Charismatic Coimbatore

Coimbatore taught me how work trips can be combined into a gutsy travel adventure. All we needed was some extra cash, a mobile translator and good radio taxi service network. Armed with the zeal of discovering a new city; and also the city where my parents used to live twenty years ago, my adventures began as soon as I reached the Coimbatore airport. Taking an afternoon flight, we reached quite late in the evening. Our cab driver turned guide suggested that we eat outside since there was no provision of food at the guest house. We followed suit at Shree Anandhass Vegetarian Restaurant which served a variety of local South Indian dishes. Being very tired due to a hectic journey, we hit the bed with a vow to complete as much sightseeing as possible in the next two days during our off hours. I would not elucidate much on the nature of our work but rather describe the places we visited during our trip.



Some sights on the way to ISHA

Situated at the foothills of Velliangiri this was my first visit to a meditation center. Described as a space for self-transformation, I could see devotees visiting the place in hundreds. This vast center-cum-ashram had various places to visit inside, all pertaining to rituals of meditation and yoga. From the bathing room of the Shivalinga, to the meditation room where all one could hear was the gong of the drums amidst absolute silence, does not fail to transport each devotee, tourist and residents to a completely different world. Unfortunately, photography was strictly forbidden and we had to surrender all our equipment’s before entering, hence I do not have any photographs of the place. But one can log onto their website – – to get all the necessary information.



A short walk from ISHA would lead to the 112 -feet Adiyogi (Shiva) bust. Deemed to be the ‘largest bust sculpture’ in the world by The Guinness World Records, it was indeed a mesmerizing sight. Regular prayers are offered to the sculpture by the pundits and devotees in a prayer hall situated at the base of the bust. Cast in pure steel, the Adiyogi was designed and established by the founder of ISHA- Sadhguru– who pays homage to Lord Shiva- the first yogi and the originator of yoga. The adjoining areas have some spectacular viewpoints that cannot be missed.


The Gass Forest Museum is inside the forest training Institute. I still remember when the cab driver took us right in front of the training Institute thinking we were new recruits! Established by Horace Archibald Gass, the museum was inaugurated by the then Governor Lord Ampthill in 1902. The present museum building was opened in 1915 by Lord Pentland. The Gass Forest Museum happens to be the largest and oldest forest museum in India. Over 4000 exhibits are kept within the premise ranging from specimens of wildlife, botany, timber, woodcrafts and covering the scope of geology, ethnology, mycology, entomology and forest engineering. The highlights of the museum are:

  • A magnificent stuffed Bison presented by the Raj Pramukh of Mysore.
  • A 456 years old cross-section of Teak in a girth.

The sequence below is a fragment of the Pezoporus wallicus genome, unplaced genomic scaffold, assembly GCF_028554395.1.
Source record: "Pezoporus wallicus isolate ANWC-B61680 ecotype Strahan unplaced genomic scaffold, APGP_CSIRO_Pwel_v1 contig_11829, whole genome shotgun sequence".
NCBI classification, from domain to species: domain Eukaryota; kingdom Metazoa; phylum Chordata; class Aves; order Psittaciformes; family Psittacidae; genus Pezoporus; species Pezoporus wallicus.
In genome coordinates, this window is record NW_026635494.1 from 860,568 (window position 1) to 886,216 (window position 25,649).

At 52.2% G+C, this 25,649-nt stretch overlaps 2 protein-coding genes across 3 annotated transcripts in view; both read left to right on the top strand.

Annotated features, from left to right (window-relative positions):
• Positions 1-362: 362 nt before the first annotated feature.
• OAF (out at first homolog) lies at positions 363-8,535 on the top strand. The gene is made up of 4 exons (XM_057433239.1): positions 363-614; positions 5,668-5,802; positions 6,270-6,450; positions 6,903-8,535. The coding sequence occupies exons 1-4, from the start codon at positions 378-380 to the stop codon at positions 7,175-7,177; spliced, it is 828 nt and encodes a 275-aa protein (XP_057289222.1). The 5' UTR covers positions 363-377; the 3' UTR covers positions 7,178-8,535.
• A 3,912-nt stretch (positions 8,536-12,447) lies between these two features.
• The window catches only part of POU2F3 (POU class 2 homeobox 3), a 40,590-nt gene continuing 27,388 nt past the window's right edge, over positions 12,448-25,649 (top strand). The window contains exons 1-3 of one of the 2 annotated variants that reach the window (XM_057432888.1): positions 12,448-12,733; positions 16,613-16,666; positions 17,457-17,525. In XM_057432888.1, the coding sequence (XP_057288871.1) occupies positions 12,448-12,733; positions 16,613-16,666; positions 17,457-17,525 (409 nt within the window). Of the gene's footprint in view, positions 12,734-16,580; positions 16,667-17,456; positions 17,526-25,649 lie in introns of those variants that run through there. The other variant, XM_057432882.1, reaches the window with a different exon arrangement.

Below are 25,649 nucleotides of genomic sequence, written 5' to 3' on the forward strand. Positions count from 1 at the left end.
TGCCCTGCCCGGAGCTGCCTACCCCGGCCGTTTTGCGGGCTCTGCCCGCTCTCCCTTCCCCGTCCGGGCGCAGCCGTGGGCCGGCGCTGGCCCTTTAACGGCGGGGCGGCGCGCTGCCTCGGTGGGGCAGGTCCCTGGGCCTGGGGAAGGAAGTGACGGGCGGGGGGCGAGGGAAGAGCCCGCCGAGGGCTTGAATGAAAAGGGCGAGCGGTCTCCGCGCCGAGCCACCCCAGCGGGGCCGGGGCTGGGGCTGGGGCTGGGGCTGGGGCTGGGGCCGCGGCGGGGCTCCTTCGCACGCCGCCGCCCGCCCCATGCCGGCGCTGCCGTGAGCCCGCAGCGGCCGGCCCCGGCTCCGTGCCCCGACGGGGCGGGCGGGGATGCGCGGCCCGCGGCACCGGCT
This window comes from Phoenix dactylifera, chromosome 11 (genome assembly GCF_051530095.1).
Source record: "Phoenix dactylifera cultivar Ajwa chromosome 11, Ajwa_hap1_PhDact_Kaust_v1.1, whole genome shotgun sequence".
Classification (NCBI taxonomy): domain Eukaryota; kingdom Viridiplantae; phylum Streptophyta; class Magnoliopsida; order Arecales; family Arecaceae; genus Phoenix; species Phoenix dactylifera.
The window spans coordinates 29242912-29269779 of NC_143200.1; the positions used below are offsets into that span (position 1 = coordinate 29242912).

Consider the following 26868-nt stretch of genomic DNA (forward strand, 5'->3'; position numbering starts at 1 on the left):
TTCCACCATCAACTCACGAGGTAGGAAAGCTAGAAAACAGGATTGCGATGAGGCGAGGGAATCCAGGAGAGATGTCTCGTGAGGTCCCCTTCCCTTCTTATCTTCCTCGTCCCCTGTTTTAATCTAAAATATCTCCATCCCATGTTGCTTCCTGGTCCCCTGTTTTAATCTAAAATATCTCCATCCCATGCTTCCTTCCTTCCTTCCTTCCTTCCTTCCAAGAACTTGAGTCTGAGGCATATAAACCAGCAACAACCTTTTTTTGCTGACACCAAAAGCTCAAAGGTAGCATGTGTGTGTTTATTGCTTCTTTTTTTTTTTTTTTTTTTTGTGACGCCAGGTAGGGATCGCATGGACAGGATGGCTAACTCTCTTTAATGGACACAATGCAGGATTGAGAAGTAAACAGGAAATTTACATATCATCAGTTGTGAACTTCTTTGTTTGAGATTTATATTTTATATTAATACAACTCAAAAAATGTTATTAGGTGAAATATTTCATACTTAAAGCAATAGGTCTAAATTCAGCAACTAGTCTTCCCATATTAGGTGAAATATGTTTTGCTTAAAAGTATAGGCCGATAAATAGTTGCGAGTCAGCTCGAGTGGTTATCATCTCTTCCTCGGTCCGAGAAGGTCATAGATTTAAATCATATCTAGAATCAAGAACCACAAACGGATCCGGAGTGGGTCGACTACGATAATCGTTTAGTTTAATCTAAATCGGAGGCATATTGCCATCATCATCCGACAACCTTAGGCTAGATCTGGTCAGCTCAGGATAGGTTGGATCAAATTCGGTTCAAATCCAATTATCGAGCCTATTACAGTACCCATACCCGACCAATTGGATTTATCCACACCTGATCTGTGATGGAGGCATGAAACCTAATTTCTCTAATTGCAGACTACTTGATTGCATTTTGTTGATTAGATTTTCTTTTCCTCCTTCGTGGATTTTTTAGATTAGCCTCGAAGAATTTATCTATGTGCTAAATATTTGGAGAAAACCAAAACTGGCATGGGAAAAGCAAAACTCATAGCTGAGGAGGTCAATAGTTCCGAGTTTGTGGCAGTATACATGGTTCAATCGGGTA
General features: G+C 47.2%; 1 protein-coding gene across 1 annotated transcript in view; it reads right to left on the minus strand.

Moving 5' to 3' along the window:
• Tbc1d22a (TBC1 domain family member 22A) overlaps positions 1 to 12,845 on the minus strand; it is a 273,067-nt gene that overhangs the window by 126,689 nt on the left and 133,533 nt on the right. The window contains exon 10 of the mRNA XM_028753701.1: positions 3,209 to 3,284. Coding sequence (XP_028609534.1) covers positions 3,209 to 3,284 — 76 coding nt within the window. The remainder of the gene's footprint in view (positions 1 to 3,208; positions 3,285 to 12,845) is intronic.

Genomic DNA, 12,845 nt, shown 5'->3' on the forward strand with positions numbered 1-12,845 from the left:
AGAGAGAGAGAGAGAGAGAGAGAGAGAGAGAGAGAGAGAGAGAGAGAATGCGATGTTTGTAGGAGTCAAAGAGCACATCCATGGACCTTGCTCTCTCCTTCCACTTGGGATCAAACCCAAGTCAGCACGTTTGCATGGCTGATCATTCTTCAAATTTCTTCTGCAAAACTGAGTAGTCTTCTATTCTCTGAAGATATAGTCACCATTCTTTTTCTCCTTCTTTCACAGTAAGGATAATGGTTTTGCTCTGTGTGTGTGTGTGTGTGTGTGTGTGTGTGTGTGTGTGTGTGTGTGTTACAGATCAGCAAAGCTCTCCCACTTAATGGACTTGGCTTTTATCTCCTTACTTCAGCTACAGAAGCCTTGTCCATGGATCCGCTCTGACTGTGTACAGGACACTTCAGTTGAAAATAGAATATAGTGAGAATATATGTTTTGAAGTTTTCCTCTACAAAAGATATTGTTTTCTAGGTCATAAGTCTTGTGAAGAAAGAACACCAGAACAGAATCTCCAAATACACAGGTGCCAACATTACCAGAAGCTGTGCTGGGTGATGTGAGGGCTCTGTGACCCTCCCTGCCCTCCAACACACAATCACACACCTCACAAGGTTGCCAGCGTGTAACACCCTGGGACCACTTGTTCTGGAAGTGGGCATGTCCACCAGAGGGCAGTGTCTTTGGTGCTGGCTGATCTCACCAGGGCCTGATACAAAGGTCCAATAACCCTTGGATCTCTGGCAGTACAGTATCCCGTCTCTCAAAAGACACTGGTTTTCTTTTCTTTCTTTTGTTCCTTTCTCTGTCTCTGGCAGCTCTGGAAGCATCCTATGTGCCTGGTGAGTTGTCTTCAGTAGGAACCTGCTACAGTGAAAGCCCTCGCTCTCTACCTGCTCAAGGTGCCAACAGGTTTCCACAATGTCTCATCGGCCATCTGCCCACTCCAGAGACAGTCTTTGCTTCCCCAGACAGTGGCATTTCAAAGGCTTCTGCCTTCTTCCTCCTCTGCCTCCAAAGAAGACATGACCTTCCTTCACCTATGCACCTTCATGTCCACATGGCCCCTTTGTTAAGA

• Sandal tree weighing 1.75 tonnes and 10.2 meters in height.
  • A vast collection of butterflies and moths.
  • Different kinds of Mica.

It honestly seemed that the museum did not attract a lot of visitors and thus the eyes of the care-taker lit upon seeing us and he personally gave us a running commentary regarding the museum, its establishment and the artifacts in it.



This popular hill temple is situated around 15-kms outside the city. Dedicated to Muruga, the God of Mountain and mountainous region in Tamil Literature this temple is one of the most colorful and intricately worked architectural wonders, I had laid my eyes on. This temple on the Marudhamalai Hills is known to be one of the holy abodes of Lord Muruga. Visiting on one of the rainy days we had to be careful walking barefoot on the slippery, rain-washed, marble staircase; but the grand view offered by the temple-top made it worth taking the risk!

View from the temple top



Another point worth mentioning would be a short visit to the vineyard next to our guesthouse one morning. The fresh grape juice sourced from there for our breakfast made us curious to visit this place of wonder. Long wooden pillars supporting thick foliage of grape creepers and the dangling bunch of fresh grapes were a sight of beauty worth experiencing. Also, when in South you have to indulge yourself in fruit juices- musk melon, melon, watermelon, mango, pineapple, orange- you name it they have it. Thick, frothy, fresh and filling!

The trip to Coimbatore was an enriching experience, although there is much that is left to be seen. To sum up my feelings for the ‘Manchester of the South’; I can only quote Luis Barragan, ‘I think that the ideal space must contain elements of magic, serenity, sorcery, and mystery.’

Leaving South via Chennai
Categories adventure

1 thought on “Charismatic Coimbatore

  1. The composition and exposure of photographs are top notch. They seem to have transcended me temporarily. Accompanying narrative enrich the aura of the place.


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